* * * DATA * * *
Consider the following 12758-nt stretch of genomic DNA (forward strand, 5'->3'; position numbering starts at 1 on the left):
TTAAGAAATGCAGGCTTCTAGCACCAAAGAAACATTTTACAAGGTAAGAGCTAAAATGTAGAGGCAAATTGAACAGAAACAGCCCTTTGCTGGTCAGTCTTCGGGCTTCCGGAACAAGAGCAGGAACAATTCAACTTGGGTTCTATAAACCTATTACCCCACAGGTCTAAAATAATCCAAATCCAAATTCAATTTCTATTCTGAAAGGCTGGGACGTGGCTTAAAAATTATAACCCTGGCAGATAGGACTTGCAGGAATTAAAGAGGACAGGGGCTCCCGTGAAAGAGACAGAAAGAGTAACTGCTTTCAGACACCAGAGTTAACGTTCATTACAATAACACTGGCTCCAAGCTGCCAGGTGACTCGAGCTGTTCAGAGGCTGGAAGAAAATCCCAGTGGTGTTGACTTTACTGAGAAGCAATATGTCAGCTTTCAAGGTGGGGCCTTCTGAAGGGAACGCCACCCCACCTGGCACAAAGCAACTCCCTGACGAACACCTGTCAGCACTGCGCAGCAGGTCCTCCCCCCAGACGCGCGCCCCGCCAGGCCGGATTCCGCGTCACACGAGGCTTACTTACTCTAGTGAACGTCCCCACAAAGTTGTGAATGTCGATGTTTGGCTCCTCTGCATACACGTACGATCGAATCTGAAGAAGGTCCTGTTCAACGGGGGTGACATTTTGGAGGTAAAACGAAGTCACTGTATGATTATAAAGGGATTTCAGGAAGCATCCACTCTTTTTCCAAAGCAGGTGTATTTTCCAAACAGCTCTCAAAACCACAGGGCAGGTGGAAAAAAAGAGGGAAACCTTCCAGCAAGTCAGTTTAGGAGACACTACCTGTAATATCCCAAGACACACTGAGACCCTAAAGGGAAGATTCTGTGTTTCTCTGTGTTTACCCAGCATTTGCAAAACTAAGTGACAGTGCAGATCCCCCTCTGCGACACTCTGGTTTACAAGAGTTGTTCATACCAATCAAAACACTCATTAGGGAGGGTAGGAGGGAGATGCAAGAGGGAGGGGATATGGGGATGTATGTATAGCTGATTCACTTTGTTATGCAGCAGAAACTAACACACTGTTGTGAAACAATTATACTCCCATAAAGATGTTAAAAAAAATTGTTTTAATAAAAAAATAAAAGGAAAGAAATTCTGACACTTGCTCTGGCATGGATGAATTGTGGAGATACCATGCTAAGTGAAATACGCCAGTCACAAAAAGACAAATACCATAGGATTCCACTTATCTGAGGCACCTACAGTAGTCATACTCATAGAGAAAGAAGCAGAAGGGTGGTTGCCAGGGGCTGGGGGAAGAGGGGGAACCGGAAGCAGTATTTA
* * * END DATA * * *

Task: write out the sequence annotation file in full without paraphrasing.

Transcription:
Consider the following 12758-nt stretch of genomic DNA (forward strand, 5'->3'; position numbering starts at 1 on the left):
TTAAGAAATGCAGGCTTCTAGCACCAAAGAAACATTTTACAAGGTAAGAGCTAAAATGTAGAGGCAAATTGAACAGAAACAGCCCTTTGCTGGTCAGTCTTCGGGCTTCCGGAACAAGAGCAGGAACAATTCAACTTGGGTTCTATAAACCTATTACCCCACAGGTCTAAAATAATCCAAATCCAAATTCAATTTCTATTCTGAAAGGCTGGGACGTGGCTTAAAAATTATAACCCTGGCAGATAGGACTTGCAGGAATTAAAGAGGACAGGGGCTCCCGTGAAAGAGACAGAAAGAGTAACTGCTTTCAGACACCAGAGTTAACGTTCATTACAATAACACTGGCTCCAAGCTGCCAGGTGACTCGAGCTGTTCAGAGGCTGGAAGAAAATCCCAGTGGTGTTGACTTTACTGAGAAGCAATATGTCAGCTTTCAAGGTGGGGCCTTCTGAAGGGAACGCCACCCCACCTGGCACAAAGCAACTCCCTGACGAACACCTGTCAGCACTGCGCAGCAGGTCCTCCCCCCAGACGCGCGCCCCGCCAGGCCGGATTCCGCGTCACACGAGGCTTACTTACTCTAGTGAACGTCCCCACAAAGTTGTGAATGTCGATGTTTGGCTCCTCTGCATACACGTACGATCGAATCTGAAGAAGGTCCTGTTCAACGGGGGTGACATTTTGGAGGTAAAACGAAGTCACTGTATGATTATAAAGGGATTTCAGGAAGCATCCACTCTTTTTCCAAAGCAGGTGTATTTTCCAAACAGCTCTCAAAACCACAGGGCAGGTGGAAAAAAAGAGGGAAACCTTCCAGCAAGTCAGTTTAGGAGACACTACCTGTAATATCCCAAGACACACTGAGACCCTAAAGGGAAGATTCTGTGTTTCTCTGTGTTTACCCAGCATTTGCAAAACTAAGTGACAGTGCAGATCCCCCTCTGCGACACTCTGGTTTACAAGAGTTGTTCATACCAATCAAAACACTCATTAGGGAGGGTAGGAGGGAGATGCAAGAGGGAGGGGATATGGGGATGTATGTATAGCTGATTCACTTTGTTATGCAGCAGAAACTAACACACTGTTGTGAAACAATTATACTCCCATAAAGATGTTAAAAAAAATTGTTTTAATAAAAAAATAAAAGGAAAGAAATTCTGACACTTGCTCTGGCATGGATGAATTGTGGAGATACCATGCTAAGTGAAATACGCCAGTCACAAAAAGACAAATACCATAGGATTCCACTTATCTGAGGCACCTACAGTAGTCATACTCATAGAGAAAGAAGCAGAAGGGTGGTTGCCAGGGGCTGGGGGAAGAGGGGGAACCGGAAGCAGTATTTA